Wildlife

Divided State Wildlife Commission Expands Wolf Hunting, Trapping Regulations

Montana’s upcoming wolf hunting season will allow controversial methods including snaring, baiting and night hunting; expands quota to 450 wolves

By Tristan Scott
A wolf print along the bank of the Middle Fork Flathead River. Beacon file photo

A divided state Fish and Wildlife Commission on Aug. 19 adopted new wolf hunting and trapping regulations, increasing the number of animals hunters and trappers can legally harvest while approving several controversial hunting and trapping methods, including the use of bait hunting and hunting at night on private land. 

The split decision met approval in a 3-2 vote that allows for a statewide harvest quota of 450 wolves, a figure that represents nearly 40% of the state’s current population of wolves, according to data compiled by Montana Fish, Wildlife and Parks (FWP). During last year’s wolf hunting season, hunters killed a record 330 wolves, and the new rules are designed to increase those harvests, per a legislative directive that propelled Montana’s wolf management policies into the global spotlight. 

The commission received thousands of comments from organizations and individuals opposed to wolf hunts, and whose litany of concerns included the unanticipated bycatch of domestic dogs as well as endangered species such as grizzly bears and Canada lynx.

In addition to expanding the statewide quota, the commission also set individual harvest quotas for each of Montana’s hunting and fishing management regions, allowing FWP to monitor the quotas and shut down regional hunts if and when the thresholds are reached.

The regional quotas allow hunters to harvest 195 wolves in Region 1, which encompasses northwest Montana, as well as 116 wolves in Region 2; 82 wolves in Region 3; 39 wolves in Region 4; 11 wolves in Region 5; three wolves in Region 6; and four wolves in Region 7. 

If either the state’s quota or a regional quota is reached, it triggers a process through which the commission must reconvene to discuss further options during the season, including further increasing the number of wolves harvested.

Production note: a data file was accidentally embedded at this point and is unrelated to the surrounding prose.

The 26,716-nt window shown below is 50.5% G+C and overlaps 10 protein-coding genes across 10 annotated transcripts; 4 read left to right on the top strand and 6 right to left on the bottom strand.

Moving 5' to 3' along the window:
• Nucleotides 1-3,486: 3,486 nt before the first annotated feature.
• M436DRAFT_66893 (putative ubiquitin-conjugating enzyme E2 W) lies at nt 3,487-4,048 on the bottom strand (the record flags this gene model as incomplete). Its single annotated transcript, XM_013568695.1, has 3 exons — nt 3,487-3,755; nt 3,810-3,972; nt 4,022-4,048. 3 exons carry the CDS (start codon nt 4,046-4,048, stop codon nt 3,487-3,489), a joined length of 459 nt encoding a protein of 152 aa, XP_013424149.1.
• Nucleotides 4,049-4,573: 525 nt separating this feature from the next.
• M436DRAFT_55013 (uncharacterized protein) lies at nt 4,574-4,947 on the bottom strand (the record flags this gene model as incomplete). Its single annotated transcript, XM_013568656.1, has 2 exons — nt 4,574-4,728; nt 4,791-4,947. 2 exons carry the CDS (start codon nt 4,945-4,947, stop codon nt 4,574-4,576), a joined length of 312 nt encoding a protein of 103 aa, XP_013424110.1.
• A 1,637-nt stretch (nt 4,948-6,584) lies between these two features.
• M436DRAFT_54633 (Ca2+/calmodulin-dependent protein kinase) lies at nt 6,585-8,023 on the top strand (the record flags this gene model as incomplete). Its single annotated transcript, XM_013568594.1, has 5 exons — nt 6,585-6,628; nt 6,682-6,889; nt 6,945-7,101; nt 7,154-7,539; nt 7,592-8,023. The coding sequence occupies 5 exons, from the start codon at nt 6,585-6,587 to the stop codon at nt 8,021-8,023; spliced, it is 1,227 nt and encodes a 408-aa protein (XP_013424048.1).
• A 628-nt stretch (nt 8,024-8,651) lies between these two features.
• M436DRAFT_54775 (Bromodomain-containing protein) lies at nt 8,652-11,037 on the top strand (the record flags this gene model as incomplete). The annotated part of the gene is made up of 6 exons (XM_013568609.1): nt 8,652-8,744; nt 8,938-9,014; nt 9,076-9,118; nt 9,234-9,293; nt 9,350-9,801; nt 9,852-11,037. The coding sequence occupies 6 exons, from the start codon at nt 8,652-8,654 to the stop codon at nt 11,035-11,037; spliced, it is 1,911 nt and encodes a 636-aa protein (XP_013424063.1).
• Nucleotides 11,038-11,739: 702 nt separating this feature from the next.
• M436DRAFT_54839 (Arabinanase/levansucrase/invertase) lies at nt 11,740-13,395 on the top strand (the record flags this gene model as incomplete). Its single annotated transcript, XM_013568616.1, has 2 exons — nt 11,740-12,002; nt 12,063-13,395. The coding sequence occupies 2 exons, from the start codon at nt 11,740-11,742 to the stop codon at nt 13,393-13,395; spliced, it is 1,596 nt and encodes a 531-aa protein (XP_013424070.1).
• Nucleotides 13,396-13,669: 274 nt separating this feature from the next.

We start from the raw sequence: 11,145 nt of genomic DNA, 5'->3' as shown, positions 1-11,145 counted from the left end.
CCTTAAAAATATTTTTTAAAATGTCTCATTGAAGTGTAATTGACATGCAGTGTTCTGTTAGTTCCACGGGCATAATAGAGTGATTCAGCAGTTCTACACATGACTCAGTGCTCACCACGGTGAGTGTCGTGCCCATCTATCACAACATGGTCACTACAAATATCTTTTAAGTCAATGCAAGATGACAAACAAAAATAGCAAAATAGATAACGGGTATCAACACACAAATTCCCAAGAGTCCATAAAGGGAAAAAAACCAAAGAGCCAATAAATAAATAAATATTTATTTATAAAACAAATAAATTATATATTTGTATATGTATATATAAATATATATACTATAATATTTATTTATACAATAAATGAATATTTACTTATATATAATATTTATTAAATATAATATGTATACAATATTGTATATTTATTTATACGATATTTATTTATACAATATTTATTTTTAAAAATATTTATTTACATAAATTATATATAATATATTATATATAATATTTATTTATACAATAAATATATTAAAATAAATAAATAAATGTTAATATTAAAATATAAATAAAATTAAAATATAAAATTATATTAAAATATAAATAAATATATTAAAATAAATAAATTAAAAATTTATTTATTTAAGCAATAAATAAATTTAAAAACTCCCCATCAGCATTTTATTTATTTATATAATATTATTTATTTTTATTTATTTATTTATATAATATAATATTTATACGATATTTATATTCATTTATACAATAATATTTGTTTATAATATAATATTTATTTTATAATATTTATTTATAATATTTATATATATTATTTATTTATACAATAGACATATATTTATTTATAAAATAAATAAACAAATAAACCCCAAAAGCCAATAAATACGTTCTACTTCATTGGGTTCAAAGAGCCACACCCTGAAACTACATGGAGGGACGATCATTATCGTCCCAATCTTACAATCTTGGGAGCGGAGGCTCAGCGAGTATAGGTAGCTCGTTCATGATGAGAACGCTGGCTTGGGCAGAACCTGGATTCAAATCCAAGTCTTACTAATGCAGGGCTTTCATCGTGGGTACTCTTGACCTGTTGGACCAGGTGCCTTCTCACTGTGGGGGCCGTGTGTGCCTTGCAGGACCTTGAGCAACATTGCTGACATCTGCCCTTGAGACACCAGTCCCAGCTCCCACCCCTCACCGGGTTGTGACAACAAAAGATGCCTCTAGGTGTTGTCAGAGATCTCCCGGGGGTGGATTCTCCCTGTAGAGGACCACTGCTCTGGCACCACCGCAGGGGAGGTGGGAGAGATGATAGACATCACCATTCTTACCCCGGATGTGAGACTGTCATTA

The new rules are in response to a legislative directive to drive down the state’s wolf population, including through the use of previously prohibited methods like snaring, baiting and night hunting, as well as an expansion of trapping seasons that could overlap with grizzly bear and Canada lynx activity. The Montana Fish and Wildlife Commission received a steady beat of public feedback over the last month as it considered the suite of new tools to manage a species beloved by some and reviled by others.

The five-member commission, featuring three appointments made by Republican Gov. Greg Gianforte upon entering office, was tasked with implementing the new laws along with FWP, which furnished the commissioners with a menu of options to fulfill the legislative directive to reduce Montana’s wolves, ranging from minor changes to the state’s current wolf hunting regulations to a more aggressive overhaul. 

Under the rules adopted last week, hunters are able to possess 10 wolf licenses and trappers are allowed a bag limit of 10 wolves. Each wolf harvested must be reported to the state within 24 hours.

The commission also approved neck-snare trapping of wolves and instructed FWP to establish an educational program to instruct hunters on best snaring practices, as well as on how to avoid conflicts with non-target animals, such as domestic dogs. If a non-target animal like a lynx or grizzly is snared, the commission will also meet to discuss potential immediate changes during the season.

The commission also approved controversial bait hunting and night hunting on private land, which generated lively back-and-forth discussions at the Aug. 19 meeting.

Commissioners KC Walsh and Pat Byorth specifically objected to those hunting methods, which are widely considered unethical and at odds with traditional “fair chase” hunting. For example, baiting is not allowed for any other animals legally hunted in the state, while night hunting has been illegal for decades.

“It gives permission to behavior that we’ve been fighting and our game wardens fight on a daily basis, and now we’re giving permission all out of a desire to kill more wolves,” Byorth noted. “We could kill more wolves with snares. But there’s no reason to night hunt. There’s no reason to use bait.”

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